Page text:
If you have been on a dating app recently, you will likely have seen the phrase ‘ethically non-monogamous’. Overused to the point of cliché, it’s hard to tell what distinguishes the term from its non-ethical counterparts. So, what exactly does it mean?
While many of us have practised non-monogamy or been in an open relationship at one time or another, sexual and romantic exclusivity remain the norm. However, some people decide to see other partners outside the relationship, a choice requiring openness, communication and boundaries (however loosely defined) to make it work for everyone involved.
This is where the ‘ethical’ dimension comes in; being mindful of your sexual or romantic partners’ needs alongside your own and, accordingly, treating them with respect and honesty. It is a term which is often used synonymously with polyamory and, just like polyamory, it comes in all shapes and sizes and – though you might not think it – has been around for a very long time.
The common misconception about polyamory is that it’s a modern invention, a destructive fad that seeks to wreak havoc on the altogether more ‘natural’ dyad relationship structure. Yet it’s important to recognise that relationship standards are culturally specific and that although Western culture privileges one relationship style, this doesn’t automatically make it the ‘right’ one.
According to research by Prof. Roger Rubin, only 43 (of 238 societies across the world) are monogamous. Polyamory has been and still is traditional to many indigenous cultures, and academics like Dr Kim Tallbear have theorised what they call ‘settler sexuality’ as the colonial imposition of compulsory heterosexuality, cisgenderism and monogamy on indigenous peoples of Canada and the U.S.
Within the context of Western settler culture, polyamory boomed in the ‘60s and ‘70s when it arose from the free love movement and developments in feminist and queer thinking that questioned the traditional family structure.
Redefining relationship thinking
When we accept non-monogamy, we pay homage to these radical roots and commit to thinking critically about why we’ve been told to aspire to one particular kind of relationship. Through polyamory, individuals can define new forms of kinship on their own terms, with some building an expansive support network of partners and others developing alternative forms of parenting. However, non-monogamy can also be a tool for rethinking the hierarchy of relationships that positions coupled romance at its pinnacle and creates the expectation that one person can and should satisfy all of our emotional, romantic and sexual needs.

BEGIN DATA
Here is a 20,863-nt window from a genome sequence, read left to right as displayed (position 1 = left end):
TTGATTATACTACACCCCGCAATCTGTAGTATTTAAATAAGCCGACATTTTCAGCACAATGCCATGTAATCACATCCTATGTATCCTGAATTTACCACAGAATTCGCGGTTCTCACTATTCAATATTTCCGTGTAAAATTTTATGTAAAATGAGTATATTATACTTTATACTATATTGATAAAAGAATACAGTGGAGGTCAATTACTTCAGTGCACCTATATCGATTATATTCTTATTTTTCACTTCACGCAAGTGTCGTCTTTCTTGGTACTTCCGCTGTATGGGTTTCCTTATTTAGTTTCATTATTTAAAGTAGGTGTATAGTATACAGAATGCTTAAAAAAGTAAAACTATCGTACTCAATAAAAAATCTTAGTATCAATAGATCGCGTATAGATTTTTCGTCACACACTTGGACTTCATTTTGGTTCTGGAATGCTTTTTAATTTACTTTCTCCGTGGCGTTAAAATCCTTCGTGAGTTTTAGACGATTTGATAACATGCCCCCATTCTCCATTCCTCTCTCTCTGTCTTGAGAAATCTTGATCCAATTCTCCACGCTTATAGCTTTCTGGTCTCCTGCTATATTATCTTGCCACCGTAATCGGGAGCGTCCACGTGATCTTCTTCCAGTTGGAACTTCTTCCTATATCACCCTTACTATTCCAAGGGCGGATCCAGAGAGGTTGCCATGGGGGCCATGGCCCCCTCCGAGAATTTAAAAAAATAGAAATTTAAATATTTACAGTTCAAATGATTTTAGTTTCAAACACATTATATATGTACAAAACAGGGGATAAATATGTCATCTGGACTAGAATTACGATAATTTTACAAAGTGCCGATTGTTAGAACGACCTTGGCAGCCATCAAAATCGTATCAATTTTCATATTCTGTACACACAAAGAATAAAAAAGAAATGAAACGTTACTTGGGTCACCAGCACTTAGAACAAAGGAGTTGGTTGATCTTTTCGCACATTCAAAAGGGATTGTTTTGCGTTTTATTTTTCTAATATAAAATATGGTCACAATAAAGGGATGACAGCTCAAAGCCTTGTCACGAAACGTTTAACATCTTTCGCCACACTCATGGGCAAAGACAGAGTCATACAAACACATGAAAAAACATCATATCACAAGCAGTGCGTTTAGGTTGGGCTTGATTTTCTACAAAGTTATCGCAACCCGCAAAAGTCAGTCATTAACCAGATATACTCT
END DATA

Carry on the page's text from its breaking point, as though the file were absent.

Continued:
It’s important to note that, in practice, polyamorous relationships are not free from abusive power dynamics, just like monogamous ones. Polyamory, however, can help us diagnose some of the more problematic aspects of mainstream relationship culture – just as mainstream relationship culture has generated its own critiques of polyamory.
For example, in recent years the term ‘toxic monogamy’ has emerged from online polyamorous communities as a way to describe more problematic manifestations of monogamy. These can include the idea that possessiveness is an expression of commitment, as well as forms of co-dependency facilitated by the idea that your romantic partner has to be the be-all and end-all in your life. For those who continue to seek monogamous connections, it’s worth giving real thought to how these potentially harmful dynamics might play out in your relationships.
A process rather than a label
While neither monogamy nor polyamory is ‘more ethical’ than the other, I have found myself in the latter camp, over the past five years. I have experimented with forms of non-monogamy but often found that my behaviour was less than exemplary. Struggling to come to terms with non-monogamy in a relationship environment that’s dominated by a monogamous commitment on the one hand and a poorly defined dating culture on the other, I can admit that at times I have been too casual with other people’s feelings and at others, I have been pressured into ill-fated monogamous setups.
Throughout this period, I was reluctant to claim terms like ‘polyamorous’ or ‘ethically non-monogamous’. While I was aware of the related subcultures, I was put off by what seemed like an excessive focus on rules and jargon and the often holier-than-thou attitude that I found in these environments. Spending the past few months trying to learn more about ethical non-monogamy and how it can help me become a better partner, whether sexually or romantically, has displaced some of these reservations. Accepting it as a process, rather than a label, I have come to see it as a roadmap to explore alternative relationships on my own terms.